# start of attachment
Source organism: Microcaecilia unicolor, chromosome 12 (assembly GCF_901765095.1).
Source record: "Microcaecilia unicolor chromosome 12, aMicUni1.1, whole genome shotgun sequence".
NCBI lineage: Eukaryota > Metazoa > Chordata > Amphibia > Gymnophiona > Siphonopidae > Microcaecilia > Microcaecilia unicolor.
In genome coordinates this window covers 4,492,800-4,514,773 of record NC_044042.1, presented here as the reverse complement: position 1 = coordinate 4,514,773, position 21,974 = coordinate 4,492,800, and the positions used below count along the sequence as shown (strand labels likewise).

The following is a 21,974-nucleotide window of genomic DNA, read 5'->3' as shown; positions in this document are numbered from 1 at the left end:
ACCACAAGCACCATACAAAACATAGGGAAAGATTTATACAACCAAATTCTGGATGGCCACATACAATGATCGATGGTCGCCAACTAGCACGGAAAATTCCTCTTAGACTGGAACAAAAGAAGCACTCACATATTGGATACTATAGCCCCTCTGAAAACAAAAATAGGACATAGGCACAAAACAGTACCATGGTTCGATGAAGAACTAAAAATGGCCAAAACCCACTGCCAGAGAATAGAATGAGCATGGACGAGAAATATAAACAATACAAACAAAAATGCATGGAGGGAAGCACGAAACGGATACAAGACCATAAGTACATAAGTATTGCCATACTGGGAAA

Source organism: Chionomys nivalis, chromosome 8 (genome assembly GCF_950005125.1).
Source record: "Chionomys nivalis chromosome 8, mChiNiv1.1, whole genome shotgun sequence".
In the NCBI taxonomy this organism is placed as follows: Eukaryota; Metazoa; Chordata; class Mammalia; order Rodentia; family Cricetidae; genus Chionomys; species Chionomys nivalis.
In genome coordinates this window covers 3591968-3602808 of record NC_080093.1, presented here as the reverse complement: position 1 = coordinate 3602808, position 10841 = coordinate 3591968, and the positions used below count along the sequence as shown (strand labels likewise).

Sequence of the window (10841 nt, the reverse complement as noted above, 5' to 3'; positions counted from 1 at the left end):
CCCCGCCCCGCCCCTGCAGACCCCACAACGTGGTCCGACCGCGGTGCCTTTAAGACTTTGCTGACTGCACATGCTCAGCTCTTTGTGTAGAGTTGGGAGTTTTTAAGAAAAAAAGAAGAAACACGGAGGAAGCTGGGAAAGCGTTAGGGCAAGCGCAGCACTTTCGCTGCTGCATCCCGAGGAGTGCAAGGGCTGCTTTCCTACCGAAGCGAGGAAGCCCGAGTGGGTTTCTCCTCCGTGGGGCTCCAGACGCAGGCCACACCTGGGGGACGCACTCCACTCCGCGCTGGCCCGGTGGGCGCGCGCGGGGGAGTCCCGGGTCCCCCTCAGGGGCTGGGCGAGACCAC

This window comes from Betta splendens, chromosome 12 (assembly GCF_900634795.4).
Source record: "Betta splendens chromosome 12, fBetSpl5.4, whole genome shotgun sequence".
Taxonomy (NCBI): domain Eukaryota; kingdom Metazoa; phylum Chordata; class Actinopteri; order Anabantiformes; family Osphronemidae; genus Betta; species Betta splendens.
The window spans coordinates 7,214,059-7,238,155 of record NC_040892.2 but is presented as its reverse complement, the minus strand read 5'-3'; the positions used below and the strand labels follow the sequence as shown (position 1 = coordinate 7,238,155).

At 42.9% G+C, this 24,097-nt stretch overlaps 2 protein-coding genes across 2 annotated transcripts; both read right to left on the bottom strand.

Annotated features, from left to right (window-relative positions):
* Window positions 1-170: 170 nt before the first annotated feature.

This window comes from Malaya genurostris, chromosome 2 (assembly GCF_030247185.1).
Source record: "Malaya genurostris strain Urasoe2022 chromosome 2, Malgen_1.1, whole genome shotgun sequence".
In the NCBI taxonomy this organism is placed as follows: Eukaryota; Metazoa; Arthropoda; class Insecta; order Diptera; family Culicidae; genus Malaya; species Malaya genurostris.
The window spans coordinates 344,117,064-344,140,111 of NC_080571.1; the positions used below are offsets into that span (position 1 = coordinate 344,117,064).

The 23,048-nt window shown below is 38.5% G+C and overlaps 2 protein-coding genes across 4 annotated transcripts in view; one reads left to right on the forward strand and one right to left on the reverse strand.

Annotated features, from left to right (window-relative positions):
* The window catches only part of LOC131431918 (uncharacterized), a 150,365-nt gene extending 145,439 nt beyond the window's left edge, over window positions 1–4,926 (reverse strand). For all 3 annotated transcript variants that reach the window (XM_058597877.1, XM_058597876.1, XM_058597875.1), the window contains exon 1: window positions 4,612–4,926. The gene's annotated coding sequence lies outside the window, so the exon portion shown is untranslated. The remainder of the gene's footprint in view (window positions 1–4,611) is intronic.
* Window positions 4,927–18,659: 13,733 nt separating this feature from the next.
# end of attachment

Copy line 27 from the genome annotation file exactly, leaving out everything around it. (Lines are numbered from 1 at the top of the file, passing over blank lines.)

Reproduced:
* Window positions 4,927–18,659: 13,733 nt separating this feature from the next.